Ban the Box Laws Amended Across States and Local Municipalities

"Ban the box" laws, which prohibit employers from inquiring about conviction or arrest records on initial applications, have been enacted in 36 states and more than 150 municipalities in the U.S. Three areas that have recently updated existing laws are California, Hawaii and St. Louis, Missouri.


Frequently Asked Questions ("FAQs") for California's Fair Chance Act were recently released by the California Department of Fair Employment and Housing ("DFEH"). These FAQ offer guidance on the Fair Chance Act and address how the law works, employers subject to the law, and requirements to follow when employers elect to inquire about an applicant's criminal history.

The DFEH Council also amended regulations pertaining to criminal background checks and the hiring process. Effective October 1, 2020, the requirements of the Fair Chance Act will be incorporated into existing regulations to address consideration of criminal history in employment decisions. Amended regulations expand the definition of "applicant" to include individuals who begin working under conditional employment terms while the employer conducts a post-offer assessment of the individual's criminal history.

Additionally, the scope of the Fair Chance Act was expanded, requiring labor contractors and union hiring halls to comply with established regulations in choosing workers for pool or availability lists. Regulations also state that employers may be subject to additional requirements local ordinances may impose.


Shortening the lookback period, Hawaii amended the original "ban the box" law to even further limit the prior period of time employers can inquire into and consider conviction records. This timeframe was reduced from 10 years to seven years for felony convictions and five years for misdemeanor convictions, excluding periods of incarceration. These changes were enacted to support the reduction of "unnecessary employment discrimination against individuals with old and relatively minor conviction records, in furtherance of economic self-sufficiency, and to reduce crime and recidivism rates." Hawaii SB 2193 took effect September 15, 2020.

St. Louis, Missouri

Beginning January 1, 2021, employers in St. Louis maintaining 10 individuals or more will be prohibited from:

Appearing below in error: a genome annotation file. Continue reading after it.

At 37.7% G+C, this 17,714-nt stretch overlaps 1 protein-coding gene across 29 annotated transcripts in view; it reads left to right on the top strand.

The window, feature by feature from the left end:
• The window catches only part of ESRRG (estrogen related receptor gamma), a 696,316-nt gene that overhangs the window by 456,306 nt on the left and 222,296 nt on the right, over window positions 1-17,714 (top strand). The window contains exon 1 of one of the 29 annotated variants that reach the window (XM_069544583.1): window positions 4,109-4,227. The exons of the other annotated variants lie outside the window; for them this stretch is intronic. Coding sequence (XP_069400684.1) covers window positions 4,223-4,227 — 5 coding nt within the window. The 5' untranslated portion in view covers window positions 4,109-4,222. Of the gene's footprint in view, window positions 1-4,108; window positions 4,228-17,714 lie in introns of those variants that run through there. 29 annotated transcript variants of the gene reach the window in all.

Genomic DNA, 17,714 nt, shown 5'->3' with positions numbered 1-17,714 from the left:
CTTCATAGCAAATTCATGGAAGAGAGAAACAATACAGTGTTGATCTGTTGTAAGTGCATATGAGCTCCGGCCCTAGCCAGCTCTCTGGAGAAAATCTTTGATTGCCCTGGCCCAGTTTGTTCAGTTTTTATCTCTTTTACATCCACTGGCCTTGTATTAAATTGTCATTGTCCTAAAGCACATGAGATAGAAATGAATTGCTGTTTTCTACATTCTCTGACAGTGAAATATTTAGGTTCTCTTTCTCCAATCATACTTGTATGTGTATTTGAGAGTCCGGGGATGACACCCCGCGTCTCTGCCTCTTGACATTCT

• Utilizing an applicant's criminal history or related sentence to arrive at a hiring or promotion decision. Exceptions may apply if the employer can demonstrate that the decision is reasonably related to the duties and responsibilities of the position and was determined based on all relevant, reasonably available information including the frequency, currency and severity of the criminal history.
  • Advertising positions that exclude applicants based on criminal history and/or incorporating exclusionary language in job applications and other hiring process-related forms.
  • Inquiring about or requiring the disclosure of an applicant's criminal history on initial applications and related forms.
  • Seeking criminal history information on an applicant via publicly available means.

An employer may inquire into an applicant's criminal history after the employer has interviewed the applicant and determined that the applicant is otherwise qualified for the position. Additionally, the employer can only make this inquiry provided that all applicants in the post-interview selection pool are also questioned regarding their criminal history.

Takeaway for Employers

Employers are encouraged to review amended state and municipality "ban the box" legislation and determine if adjustments are required regarding internal workflows and protocols. Business Information Group suggests that clients consult with their account management teams regarding any questions pertaining to changes in "ban the box" legislation.

Posted: October 19, 2020

All Rights Reserved © 2020 Business Information Group, Inc.
This document and/or presentation is provided as a service to our customers. Its contents are designed solely for informational purposes, and should not be inferred or understood as legal advice or binding case law, nor shared with any third parties. Persons in need of legal assistance should seek the advice of competent legal counsel. Although care has been taken in preparation of these materials, we cannot guarantee the accuracy, currency or completeness of the information contained within it. Anyone using this information does so at his or her own risk.

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